Friday, January 30, 2009

HR1 - The Economic Stimulus Boondoggle of 2009

I was curious last night to find out just what our Representatives voted on in HR1 that is going to stimulate the economy. So I read it. Importing it into OpenOffice it was 400+ pages. After reading all of the appropriations, it looks like Obama's campaign list. Literally. There is money being promised to everyone and everything. So the question then is how much stimulus is this really going to produce. To begin the purpose is listed as:

"Making supplemental appropriations for job preservation and creation, infrastructure investment, energy efficiency and science, assistance to the unemployed, and State and local fiscal stabilization, for the fiscal year ending September 30, 2009, and for other purposes."

Every thing looks good except for the last 4 words. "And for other purposes" means they can include whatever they want in the bill and still honestly say that it meets the stated purpose. America, prepare to be fleeced. We should be used to it by now. We had the Bank Bailout which we have no oversight of and no idea what the money was used for, we have the Detroit Bailout which they will be back begging for more in March, and we have 8 years of increasing discretionary spending under the "fiscally conservative" Republicans. Is it any wonder that they lost in '06 and '08? No reason to vote for a closet big spender when you can have the real thing.

To begin with, any massive spending bill that will be hard for the public to swallow needs to have a payoff to make it easier on the palate. This one gives $500 to each individual who files a return (it is slightly more complicated than this, but to simplify things I didn't want to explain all of the details). Now that the masses are placated, the gross spending can begin.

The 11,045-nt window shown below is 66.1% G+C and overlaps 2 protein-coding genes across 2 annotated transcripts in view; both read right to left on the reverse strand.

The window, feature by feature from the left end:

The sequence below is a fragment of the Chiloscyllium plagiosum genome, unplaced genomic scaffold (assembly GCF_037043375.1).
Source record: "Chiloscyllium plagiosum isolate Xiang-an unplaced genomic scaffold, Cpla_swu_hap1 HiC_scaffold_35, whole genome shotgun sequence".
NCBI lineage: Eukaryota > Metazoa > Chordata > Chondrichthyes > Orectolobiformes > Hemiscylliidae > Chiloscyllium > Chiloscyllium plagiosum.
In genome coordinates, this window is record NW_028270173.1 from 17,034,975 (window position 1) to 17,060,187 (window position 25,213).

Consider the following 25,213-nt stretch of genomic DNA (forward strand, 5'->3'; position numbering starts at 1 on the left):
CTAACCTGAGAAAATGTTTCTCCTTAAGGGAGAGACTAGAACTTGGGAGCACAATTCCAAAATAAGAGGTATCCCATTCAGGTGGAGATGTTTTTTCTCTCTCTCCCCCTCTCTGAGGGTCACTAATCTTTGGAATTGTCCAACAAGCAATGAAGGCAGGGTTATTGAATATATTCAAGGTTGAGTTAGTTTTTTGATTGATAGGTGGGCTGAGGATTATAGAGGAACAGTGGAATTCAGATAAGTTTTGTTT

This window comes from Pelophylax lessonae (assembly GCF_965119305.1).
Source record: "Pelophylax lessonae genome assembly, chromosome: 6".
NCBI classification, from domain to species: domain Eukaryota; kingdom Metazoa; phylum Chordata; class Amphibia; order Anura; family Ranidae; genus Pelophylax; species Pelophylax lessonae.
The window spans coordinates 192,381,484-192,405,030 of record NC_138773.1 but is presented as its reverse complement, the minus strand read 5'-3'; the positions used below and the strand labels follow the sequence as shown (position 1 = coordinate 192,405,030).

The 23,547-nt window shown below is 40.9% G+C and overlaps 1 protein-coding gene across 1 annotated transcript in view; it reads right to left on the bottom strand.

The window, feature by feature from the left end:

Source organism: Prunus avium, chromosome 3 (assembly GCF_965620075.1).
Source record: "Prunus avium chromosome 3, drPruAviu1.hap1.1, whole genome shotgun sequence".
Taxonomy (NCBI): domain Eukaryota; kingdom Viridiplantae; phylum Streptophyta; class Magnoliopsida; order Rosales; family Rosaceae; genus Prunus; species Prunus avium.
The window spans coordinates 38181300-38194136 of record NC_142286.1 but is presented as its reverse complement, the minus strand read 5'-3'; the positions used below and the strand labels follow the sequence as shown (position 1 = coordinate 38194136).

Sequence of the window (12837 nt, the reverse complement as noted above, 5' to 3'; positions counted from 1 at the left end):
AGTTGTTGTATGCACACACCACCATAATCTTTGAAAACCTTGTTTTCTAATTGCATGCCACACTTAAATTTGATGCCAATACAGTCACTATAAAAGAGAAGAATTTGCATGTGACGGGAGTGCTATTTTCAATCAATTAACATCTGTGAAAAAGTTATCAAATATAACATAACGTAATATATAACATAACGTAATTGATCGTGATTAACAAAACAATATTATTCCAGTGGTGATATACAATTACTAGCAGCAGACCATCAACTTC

I compared the CBO report from the 2008 stimulus with the 2009 stimulus. The links can be found here and here. One thing to remember, even though we had the 2008 stimulus, the economy continued to tank.

The amount of tax relief (decreased revenues) in 2008 was $100 billion. The amount in 2009 is $76 billion. So we are getting less money back this year than last year. Somehow I don't think that is going to stimulate the economy. More than likely people will use it to pay down debt (just like last year).

Increased spending in 2008 was $58 billion. The amount in 2009 would be $92 billion. Well that is more, but it pales in comparison to the $4-5 trillion (with a T not a B) that has been lost in the stock market and real estate over the last year.

Total change in the first year was $158 billion in 2008 and $169 billion in 2009. In short, this stimulus plan will do about as much as the last stimulus plan in the first year - nothing. Don't plan on the government getting us out of the recession (I wouldn't be surprised if the recession is over by the end of the year anyway whether the government does something or not).